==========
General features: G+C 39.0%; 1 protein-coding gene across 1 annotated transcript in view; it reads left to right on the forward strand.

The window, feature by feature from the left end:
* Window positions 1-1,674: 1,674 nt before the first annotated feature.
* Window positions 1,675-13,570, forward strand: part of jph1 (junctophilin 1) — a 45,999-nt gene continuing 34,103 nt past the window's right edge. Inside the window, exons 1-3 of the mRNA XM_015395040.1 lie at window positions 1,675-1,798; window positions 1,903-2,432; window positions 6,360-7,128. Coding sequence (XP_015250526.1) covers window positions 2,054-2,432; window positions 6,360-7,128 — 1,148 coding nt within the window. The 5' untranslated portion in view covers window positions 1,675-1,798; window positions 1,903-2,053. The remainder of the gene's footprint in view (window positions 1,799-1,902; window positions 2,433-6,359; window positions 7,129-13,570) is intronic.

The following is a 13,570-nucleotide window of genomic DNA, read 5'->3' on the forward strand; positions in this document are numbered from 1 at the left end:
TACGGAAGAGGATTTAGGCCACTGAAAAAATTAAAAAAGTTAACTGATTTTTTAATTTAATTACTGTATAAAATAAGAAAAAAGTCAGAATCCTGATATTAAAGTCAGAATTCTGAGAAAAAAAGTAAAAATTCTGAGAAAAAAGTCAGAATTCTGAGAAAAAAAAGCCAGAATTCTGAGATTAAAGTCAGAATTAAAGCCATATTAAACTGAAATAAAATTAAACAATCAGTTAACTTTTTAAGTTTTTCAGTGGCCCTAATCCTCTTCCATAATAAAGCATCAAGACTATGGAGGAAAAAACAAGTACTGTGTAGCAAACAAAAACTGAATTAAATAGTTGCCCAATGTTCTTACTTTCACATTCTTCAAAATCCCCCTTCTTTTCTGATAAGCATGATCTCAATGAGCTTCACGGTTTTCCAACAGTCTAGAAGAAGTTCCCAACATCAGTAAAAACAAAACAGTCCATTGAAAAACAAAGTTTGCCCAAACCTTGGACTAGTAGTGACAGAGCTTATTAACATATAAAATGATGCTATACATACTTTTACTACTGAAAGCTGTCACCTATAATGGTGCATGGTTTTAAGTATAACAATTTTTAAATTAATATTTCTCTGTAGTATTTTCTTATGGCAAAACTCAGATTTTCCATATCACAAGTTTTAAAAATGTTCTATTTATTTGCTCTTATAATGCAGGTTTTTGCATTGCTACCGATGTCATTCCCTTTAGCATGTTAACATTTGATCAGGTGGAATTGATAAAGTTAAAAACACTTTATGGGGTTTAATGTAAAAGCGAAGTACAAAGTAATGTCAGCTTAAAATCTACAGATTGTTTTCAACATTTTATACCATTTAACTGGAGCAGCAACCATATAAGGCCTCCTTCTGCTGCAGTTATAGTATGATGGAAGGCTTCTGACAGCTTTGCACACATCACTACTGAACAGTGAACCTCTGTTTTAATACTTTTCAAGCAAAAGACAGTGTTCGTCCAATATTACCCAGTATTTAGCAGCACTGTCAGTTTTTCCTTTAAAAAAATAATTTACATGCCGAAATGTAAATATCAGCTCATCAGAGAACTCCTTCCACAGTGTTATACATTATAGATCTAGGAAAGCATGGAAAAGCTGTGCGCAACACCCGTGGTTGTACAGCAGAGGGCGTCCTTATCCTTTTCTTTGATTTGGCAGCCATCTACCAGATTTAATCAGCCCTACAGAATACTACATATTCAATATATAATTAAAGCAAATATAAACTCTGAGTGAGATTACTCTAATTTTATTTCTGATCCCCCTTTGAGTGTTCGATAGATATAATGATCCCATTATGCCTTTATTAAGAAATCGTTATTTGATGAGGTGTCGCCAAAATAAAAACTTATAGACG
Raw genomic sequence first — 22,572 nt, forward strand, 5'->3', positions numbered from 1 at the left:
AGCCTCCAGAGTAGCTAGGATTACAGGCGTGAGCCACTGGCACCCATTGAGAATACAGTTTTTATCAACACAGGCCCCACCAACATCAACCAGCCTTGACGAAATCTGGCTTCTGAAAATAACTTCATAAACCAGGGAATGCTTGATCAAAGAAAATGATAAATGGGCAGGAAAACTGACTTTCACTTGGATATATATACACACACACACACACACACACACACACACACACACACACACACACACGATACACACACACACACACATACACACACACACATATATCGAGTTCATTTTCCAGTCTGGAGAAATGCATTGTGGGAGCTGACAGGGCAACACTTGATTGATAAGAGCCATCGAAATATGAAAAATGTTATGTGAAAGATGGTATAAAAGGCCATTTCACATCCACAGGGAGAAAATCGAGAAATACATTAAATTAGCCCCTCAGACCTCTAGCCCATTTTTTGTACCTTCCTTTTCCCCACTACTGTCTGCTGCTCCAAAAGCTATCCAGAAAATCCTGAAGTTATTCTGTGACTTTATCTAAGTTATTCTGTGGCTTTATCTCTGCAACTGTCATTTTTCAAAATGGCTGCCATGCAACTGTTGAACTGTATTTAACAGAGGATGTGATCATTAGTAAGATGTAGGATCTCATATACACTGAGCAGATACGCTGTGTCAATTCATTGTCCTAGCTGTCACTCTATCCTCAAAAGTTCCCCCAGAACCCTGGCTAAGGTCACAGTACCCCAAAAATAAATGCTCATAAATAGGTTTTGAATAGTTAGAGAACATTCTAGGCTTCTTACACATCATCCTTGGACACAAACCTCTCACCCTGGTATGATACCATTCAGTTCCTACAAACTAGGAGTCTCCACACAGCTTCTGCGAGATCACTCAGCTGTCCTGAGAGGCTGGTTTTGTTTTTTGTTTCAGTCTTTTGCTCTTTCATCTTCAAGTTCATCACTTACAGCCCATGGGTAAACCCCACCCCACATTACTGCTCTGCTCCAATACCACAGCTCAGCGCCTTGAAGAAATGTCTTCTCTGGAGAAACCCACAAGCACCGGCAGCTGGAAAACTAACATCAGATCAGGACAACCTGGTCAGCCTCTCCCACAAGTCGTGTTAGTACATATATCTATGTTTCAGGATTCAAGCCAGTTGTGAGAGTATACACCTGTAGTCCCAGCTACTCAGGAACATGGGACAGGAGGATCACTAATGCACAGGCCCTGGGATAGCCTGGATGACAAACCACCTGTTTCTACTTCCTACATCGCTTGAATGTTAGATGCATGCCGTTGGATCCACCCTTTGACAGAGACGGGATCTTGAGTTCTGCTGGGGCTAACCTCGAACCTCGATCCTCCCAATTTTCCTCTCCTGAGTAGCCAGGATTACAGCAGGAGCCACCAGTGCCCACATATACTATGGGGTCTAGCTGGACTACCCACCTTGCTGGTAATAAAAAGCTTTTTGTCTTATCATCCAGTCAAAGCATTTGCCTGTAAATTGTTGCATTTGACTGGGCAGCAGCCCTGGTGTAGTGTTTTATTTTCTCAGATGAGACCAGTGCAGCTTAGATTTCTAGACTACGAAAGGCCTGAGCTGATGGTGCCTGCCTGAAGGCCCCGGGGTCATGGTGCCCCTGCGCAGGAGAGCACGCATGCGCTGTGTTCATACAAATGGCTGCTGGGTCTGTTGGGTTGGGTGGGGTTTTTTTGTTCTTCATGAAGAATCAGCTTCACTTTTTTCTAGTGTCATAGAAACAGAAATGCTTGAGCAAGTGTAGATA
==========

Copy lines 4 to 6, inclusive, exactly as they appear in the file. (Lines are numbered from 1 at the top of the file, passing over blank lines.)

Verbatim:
* Window positions 1,675-13,570, forward strand: part of jph1 (junctophilin 1) — a 45,999-nt gene continuing 34,103 nt past the window's right edge. Inside the window, exons 1-3 of the mRNA XM_015395040.1 lie at window positions 1,675-1,798; window positions 1,903-2,432; window positions 6,360-7,128. Coding sequence (XP_015250526.1) covers window positions 2,054-2,432; window positions 6,360-7,128 — 1,148 coding nt within the window. The 5' untranslated portion in view covers window positions 1,675-1,798; window positions 1,903-2,053. The remainder of the gene's footprint in view (window positions 1,799-1,902; window positions 2,433-6,359; window positions 7,129-13,570) is intronic.

The following is a 13,570-nucleotide window of genomic DNA, read 5'->3' on the forward strand; positions in this document are numbered from 1 at the left end:
TACGGAAGAGGATTTAGGCCACTGAAAAAATTAAAAAAGTTAACTGATTTTTTAATTTAATTACTGTATAAAATAAGAAAAAAGTCAGAATCCTGATATTAAAGTCAGAATTCTGAGAAAAAAAGTAAAAATTCTGAGAAAAAAGTCAGAATTCTGAGAAAAAAAAGCCAGAATTCTGAGATTAAAGTCAGAATTAAAGCCATATTAAACTGAAATAAAATTAAACAATCAGTTAACTTTTTAAGTTTTTCAGTGGCCCTAATCCTCTTCCATAATAAAGCATCAAGACTATGGAGGAAAAAACAAGTACTGTGTAGCAAACAAAAACTGAATTAAATAGTTGCCCAATGTTCTTACTTTCACATTCTTCAAAATCCCCCTTCTTTTCTGATAAGCATGATCTCAATGAGCTTCACGGTTTTCCAACAGTCTAGAAGAAGTTCCCAACATCAGTAAAAACAAAACAGTCCATTGAAAAACAAAGTTTGCCCAAACCTTGGACTAGTAGTGACAGAGCTTATTAACATATAAAATGATGCTATACATACTTTTACTACTGAAAGCTGTCACCTATAATGGTGCATGGTTTTAAGTATAACAATTTTTAAATTAATATTTCTCTGTAGTATTTTCTTATGGCAAAACTCAGATTTTCCATATCACAAGTTTTAAAAATGTTCTATTTATTTGCTCTTATAATGCAGGTTTTTGCATTGCTACCGATGTCATTCCCTTTAGCATGTTAACATTTGATCAGGTGGAATTGATAAAGTTAAAAACACTTTATGGGGTTTAATGTAAAAGCGAAGTACAAAGTAATGTCAGCTTAAAATCTACAGATTGTTTTCAACATTTTATACCATTTAACTGGAGCAGCAACCATATAAGGCCTCCTTCTGCTGCAGTTATAGTATGATGGAAGGCTTCTGACAGCTTTGCACACATCACTACTGAACAGTGAACCTCTGTTTTAATACTTTTCAAGCAAAAGACAGTGTTCGTCCAATATTACCCAGTATTTAGCAGCACTGTCAGTTTTTCCTTTAAAAAAATAATTTACATGCCGAAATGTAAATATCAGCTCATCAGAGAACTCCTTCCACAGTGTTATACATTATAGATCTAGGAAAGCATGGAAAAGCTGTGCGCAACACCCGTGGTTGTACAGCAGAGGGCGTCCTTATCCTTTTCTTTGATTTGGCAGCCATCTACCAGATTTAATCAGCCCTACAGAATACTACATATTCAATATATAATTAAAGCAAATATAAACTCTGAGTGAGATTACTCTAATTTTATTTCTGATCCCCCTTTGAGTGTTCGATAGATATAATGATCCCATTATGCCTTTATTAAGAAATCGTTATTTGATGAGGTGTCGCCAAAATAAAAACTTATAGACG